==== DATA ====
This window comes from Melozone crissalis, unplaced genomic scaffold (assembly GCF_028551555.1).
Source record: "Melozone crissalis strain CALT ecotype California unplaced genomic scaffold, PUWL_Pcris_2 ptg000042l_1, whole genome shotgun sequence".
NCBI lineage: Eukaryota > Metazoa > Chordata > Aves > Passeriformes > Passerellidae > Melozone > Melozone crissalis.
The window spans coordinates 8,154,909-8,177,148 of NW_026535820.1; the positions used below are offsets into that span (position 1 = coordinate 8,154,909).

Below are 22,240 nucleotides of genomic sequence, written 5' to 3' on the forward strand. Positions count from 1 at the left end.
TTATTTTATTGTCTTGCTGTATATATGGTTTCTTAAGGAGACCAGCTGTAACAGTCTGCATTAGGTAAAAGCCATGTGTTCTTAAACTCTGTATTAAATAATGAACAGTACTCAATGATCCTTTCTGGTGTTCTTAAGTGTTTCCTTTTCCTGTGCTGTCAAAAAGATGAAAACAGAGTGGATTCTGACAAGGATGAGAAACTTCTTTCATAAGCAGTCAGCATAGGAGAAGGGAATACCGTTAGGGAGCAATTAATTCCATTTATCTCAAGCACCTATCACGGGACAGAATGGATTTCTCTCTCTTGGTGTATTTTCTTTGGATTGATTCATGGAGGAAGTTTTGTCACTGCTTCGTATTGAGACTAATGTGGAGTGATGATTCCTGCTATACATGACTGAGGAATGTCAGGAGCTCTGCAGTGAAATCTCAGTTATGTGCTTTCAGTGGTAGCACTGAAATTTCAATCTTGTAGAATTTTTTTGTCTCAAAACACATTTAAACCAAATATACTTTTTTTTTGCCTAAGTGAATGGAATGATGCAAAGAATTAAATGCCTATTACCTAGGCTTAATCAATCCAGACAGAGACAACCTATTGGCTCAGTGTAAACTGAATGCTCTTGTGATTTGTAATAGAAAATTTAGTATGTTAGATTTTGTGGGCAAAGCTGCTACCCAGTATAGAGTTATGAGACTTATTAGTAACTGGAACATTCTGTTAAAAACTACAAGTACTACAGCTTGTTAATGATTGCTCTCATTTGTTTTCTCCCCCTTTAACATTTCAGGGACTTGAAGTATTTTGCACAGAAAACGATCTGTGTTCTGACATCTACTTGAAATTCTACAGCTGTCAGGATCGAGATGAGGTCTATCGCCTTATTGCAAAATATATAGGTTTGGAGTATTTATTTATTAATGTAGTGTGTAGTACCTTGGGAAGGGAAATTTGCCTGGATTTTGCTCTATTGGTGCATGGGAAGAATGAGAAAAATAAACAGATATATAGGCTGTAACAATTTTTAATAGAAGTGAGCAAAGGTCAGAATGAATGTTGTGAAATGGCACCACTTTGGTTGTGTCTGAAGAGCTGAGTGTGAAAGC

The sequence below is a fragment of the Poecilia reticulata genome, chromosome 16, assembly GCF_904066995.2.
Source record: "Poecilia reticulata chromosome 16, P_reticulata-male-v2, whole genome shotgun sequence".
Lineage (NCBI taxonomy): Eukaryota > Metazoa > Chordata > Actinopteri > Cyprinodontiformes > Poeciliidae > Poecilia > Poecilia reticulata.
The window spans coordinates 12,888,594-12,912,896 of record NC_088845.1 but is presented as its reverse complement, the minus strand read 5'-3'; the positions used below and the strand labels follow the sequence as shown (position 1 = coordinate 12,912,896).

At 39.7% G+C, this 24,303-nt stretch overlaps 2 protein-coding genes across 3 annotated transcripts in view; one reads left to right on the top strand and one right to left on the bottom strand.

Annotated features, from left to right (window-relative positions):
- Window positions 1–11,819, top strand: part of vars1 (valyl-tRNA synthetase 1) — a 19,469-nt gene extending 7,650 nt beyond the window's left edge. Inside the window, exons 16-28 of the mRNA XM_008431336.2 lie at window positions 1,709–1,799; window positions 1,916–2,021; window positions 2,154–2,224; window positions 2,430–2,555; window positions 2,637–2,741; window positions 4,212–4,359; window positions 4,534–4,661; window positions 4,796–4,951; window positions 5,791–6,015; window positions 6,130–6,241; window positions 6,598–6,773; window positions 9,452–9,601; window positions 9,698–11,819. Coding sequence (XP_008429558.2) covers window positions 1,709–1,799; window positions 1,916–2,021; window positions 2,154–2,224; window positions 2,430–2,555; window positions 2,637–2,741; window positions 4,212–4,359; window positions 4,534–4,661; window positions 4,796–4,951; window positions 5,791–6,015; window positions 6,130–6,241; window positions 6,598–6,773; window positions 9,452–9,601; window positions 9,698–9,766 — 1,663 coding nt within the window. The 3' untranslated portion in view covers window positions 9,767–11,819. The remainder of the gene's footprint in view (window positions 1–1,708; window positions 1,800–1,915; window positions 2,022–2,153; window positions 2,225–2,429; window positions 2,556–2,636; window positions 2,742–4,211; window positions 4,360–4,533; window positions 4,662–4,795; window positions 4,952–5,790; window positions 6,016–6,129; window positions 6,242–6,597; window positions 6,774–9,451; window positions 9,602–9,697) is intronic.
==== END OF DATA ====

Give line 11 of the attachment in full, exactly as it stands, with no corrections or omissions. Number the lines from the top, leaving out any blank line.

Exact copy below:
At 39.7% G+C, this 24,303-nt stretch overlaps 2 protein-coding genes across 3 annotated transcripts in view; one reads left to right on the top strand and one right to left on the bottom strand.